Now you see it . . .

<strong>The Golden Age of Censorship</strong>

Paul Hoffman <em>Doubleday, 339pp, £17.99</em>


The Golden Age of Censorship is narrated by the ghost of a film censor whose task is to record accurately the scandalous events that took place during his career at the British Board of Film Classification. The story begins in the mid-1980s, when video arrives in British homes. Amid tabloid hysteria over a predicted wave of sexual and violent material, the BBFC is thrust into the political spotlight. A new director assembles an elite team of censors whose role is “the most serious task of deciding what others see and what they don’t”. They are to play a central yet secretive role in British cultural life.

But while the censors make a living from deciding what is likely to corrupt the general public, their time spent together in a competitive and politically charged environment eventually corrupts the censors themselves, stripping them of any ability to feel compassion for each other.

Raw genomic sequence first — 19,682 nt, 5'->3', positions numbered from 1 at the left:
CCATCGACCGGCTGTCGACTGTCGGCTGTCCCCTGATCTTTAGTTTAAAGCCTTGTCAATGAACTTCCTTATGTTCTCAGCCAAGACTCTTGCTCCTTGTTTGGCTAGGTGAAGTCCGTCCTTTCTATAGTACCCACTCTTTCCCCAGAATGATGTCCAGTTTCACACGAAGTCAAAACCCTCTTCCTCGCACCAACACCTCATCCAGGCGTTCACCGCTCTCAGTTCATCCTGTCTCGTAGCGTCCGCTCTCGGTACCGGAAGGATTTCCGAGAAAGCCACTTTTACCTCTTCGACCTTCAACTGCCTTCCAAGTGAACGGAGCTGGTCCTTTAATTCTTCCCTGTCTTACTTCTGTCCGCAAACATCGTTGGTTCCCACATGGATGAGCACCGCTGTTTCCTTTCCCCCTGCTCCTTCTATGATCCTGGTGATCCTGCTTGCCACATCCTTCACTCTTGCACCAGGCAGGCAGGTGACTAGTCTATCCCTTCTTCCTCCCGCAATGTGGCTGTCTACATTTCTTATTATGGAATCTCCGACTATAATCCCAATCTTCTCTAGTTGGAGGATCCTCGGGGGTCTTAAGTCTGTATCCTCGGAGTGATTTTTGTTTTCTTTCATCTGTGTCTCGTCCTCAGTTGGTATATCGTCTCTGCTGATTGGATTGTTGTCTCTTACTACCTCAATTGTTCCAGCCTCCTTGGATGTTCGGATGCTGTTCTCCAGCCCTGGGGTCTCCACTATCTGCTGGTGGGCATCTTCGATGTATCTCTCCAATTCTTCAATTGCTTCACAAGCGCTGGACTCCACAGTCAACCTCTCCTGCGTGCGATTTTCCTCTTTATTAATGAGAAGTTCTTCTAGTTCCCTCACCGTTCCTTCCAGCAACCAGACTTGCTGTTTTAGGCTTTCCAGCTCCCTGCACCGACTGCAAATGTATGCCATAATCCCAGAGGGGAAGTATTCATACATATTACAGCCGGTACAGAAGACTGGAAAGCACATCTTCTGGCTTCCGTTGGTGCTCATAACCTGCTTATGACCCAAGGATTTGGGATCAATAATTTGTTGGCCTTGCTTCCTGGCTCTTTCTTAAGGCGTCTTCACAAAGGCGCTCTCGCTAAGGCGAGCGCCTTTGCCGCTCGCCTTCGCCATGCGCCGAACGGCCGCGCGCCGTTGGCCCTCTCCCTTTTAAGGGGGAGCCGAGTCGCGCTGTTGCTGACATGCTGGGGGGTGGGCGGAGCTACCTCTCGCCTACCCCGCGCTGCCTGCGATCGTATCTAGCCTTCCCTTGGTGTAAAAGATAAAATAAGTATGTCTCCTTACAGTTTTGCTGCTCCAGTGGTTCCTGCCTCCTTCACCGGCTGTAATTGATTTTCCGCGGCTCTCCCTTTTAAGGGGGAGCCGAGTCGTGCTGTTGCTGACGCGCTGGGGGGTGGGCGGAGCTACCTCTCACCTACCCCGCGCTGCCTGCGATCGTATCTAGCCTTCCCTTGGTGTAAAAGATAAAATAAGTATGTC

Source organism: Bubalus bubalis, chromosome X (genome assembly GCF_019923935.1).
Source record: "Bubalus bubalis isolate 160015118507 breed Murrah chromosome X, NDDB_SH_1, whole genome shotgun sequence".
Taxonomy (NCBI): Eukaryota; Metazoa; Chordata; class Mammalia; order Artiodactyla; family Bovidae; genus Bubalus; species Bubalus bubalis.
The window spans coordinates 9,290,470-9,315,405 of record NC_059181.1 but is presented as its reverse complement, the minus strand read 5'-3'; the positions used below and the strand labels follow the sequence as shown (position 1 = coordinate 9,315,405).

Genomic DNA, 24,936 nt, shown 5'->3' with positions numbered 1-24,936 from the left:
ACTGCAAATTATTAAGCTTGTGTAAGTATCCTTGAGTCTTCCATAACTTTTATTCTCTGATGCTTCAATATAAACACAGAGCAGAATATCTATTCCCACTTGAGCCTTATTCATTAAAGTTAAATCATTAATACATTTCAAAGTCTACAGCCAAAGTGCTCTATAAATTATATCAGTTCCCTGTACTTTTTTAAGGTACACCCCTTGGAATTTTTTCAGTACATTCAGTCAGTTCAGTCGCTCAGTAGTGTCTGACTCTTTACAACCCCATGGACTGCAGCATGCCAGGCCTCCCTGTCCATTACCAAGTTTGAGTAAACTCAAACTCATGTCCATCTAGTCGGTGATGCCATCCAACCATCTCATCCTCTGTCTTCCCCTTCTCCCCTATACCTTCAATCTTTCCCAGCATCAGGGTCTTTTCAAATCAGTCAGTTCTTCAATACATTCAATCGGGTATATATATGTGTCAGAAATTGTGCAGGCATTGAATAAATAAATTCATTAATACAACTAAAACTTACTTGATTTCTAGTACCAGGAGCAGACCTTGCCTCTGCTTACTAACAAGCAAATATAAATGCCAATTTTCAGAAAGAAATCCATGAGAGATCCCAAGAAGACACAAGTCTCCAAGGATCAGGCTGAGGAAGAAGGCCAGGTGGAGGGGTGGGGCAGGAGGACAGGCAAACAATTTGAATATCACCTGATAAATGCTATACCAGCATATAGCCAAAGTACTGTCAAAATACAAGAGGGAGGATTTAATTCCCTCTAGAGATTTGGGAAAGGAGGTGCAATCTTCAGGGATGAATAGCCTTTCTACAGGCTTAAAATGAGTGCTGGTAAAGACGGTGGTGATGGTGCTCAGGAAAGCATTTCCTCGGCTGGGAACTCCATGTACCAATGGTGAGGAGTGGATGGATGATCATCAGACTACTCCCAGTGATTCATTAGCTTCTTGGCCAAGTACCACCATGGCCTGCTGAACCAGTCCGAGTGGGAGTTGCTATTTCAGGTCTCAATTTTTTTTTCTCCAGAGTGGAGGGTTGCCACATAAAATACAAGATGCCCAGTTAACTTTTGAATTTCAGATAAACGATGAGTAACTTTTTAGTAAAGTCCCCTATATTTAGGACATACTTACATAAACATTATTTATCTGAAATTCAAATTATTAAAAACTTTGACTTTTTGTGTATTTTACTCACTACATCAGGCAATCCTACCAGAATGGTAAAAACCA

Having been the cruellest and most corrupt of all in the internecine battles that follow, the ghost’s wish is finally to “tell the truth and get it right”. Paul Hoffman hints at a parallel between the narrator’s life as a censor and his afterlife as a writer: while the latter may seem freer, both are weighed down by the responsibility of having the final say.

This article first appeared in the 02 July 2007 issue of the New Statesman, The Brown revolution begins